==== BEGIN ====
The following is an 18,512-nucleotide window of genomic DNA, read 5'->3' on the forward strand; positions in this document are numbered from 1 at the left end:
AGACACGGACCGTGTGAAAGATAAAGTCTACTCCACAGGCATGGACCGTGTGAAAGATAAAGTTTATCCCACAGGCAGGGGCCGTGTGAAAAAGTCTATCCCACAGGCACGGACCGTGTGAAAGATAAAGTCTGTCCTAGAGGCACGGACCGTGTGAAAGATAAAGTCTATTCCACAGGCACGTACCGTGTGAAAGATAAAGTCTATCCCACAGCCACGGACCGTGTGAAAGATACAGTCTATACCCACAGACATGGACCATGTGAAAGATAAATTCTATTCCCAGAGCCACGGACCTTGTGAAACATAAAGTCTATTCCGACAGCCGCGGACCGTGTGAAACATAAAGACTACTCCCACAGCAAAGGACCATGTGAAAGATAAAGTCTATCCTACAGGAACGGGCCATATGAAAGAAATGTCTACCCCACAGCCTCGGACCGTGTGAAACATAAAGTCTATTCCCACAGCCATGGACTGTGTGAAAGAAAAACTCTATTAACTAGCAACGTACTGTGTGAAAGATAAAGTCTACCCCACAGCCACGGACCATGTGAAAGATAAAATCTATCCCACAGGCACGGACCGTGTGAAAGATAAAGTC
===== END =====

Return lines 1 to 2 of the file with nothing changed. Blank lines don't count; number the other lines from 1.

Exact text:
The following is an 18,512-nucleotide window of genomic DNA, read 5'->3' on the forward strand; positions in this document are numbered from 1 at the left end:
AGACACGGACCGTGTGAAAGATAAAGTCTACTCCACAGGCATGGACCGTGTGAAAGATAAAGTTTATCCCACAGGCAGGGGCCGTGTGAAAAAGTCTATCCCACAGGCACGGACCGTGTGAAAGATAAAGTCTGTCCTAGAGGCACGGACCGTGTGAAAGATAAAGTCTATTCCACAGGCACGTACCGTGTGAAAGATAAAGTCTATCCCACAGCCACGGACCGTGTGAAAGATACAGTCTATACCCACAGACATGGACCATGTGAAAGATAAATTCTATTCCCAGAGCCACGGACCTTGTGAAACATAAAGTCTATTCCGACAGCCGCGGACCGTGTGAAACATAAAGACTACTCCCACAGCAAAGGACCATGTGAAAGATAAAGTCTATCCTACAGGAACGGGCCATATGAAAGAAATGTCTACCCCACAGCCTCGGACCGTGTGAAACATAAAGTCTATTCCCACAGCCATGGACTGTGTGAAAGAAAAACTCTATTAACTAGCAACGTACTGTGTGAAAGATAAAGTCTACCCCACAGCCACGGACCATGTGAAAGATAAAATCTATCCCACAGGCACGGACCGTGTGAAAGATAAAGTC